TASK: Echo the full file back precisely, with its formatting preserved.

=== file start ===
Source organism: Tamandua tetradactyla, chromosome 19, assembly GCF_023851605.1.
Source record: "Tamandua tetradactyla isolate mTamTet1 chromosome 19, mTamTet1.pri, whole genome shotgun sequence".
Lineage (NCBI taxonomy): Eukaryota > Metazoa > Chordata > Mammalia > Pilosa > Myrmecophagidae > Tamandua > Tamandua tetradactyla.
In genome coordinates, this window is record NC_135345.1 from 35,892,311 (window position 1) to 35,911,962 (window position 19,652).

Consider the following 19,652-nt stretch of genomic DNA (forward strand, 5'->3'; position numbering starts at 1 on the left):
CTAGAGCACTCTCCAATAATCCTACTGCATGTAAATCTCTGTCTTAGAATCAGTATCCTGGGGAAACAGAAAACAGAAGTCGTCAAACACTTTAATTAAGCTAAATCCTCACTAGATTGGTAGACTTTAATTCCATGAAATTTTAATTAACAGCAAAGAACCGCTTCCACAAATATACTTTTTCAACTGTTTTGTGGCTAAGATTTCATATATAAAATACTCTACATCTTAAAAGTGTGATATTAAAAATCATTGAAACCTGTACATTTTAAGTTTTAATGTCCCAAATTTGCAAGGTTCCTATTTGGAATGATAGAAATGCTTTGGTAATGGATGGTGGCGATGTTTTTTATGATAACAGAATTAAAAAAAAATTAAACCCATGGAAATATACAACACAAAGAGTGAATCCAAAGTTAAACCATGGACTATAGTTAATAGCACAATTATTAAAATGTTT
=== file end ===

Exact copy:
Source organism: Tamandua tetradactyla, chromosome 19, assembly GCF_023851605.1.
Source record: "Tamandua tetradactyla isolate mTamTet1 chromosome 19, mTamTet1.pri, whole genome shotgun sequence".
Lineage (NCBI taxonomy): Eukaryota > Metazoa > Chordata > Mammalia > Pilosa > Myrmecophagidae > Tamandua > Tamandua tetradactyla.
In genome coordinates, this window is record NC_135345.1 from 35,892,311 (window position 1) to 35,911,962 (window position 19,652).

Consider the following 19,652-nt stretch of genomic DNA (forward strand, 5'->3'; position numbering starts at 1 on the left):
CTAGAGCACTCTCCAATAATCCTACTGCATGTAAATCTCTGTCTTAGAATCAGTATCCTGGGGAAACAGAAAACAGAAGTCGTCAAACACTTTAATTAAGCTAAATCCTCACTAGATTGGTAGACTTTAATTCCATGAAATTTTAATTAACAGCAAAGAACCGCTTCCACAAATATACTTTTTCAACTGTTTTGTGGCTAAGATTTCATATATAAAATACTCTACATCTTAAAAGTGTGATATTAAAAATCATTGAAACCTGTACATTTTAAGTTTTAATGTCCCAAATTTGCAAGGTTCCTATTTGGAATGATAGAAATGCTTTGGTAATGGATGGTGGCGATGTTTTTTATGATAACAGAATTAAAAAAAAATTAAACCCATGGAAATATACAACACAAAGAGTGAATCCAAAGTTAAACCATGGACTATAGTTAATAGCACAATTATTAAAATGTTT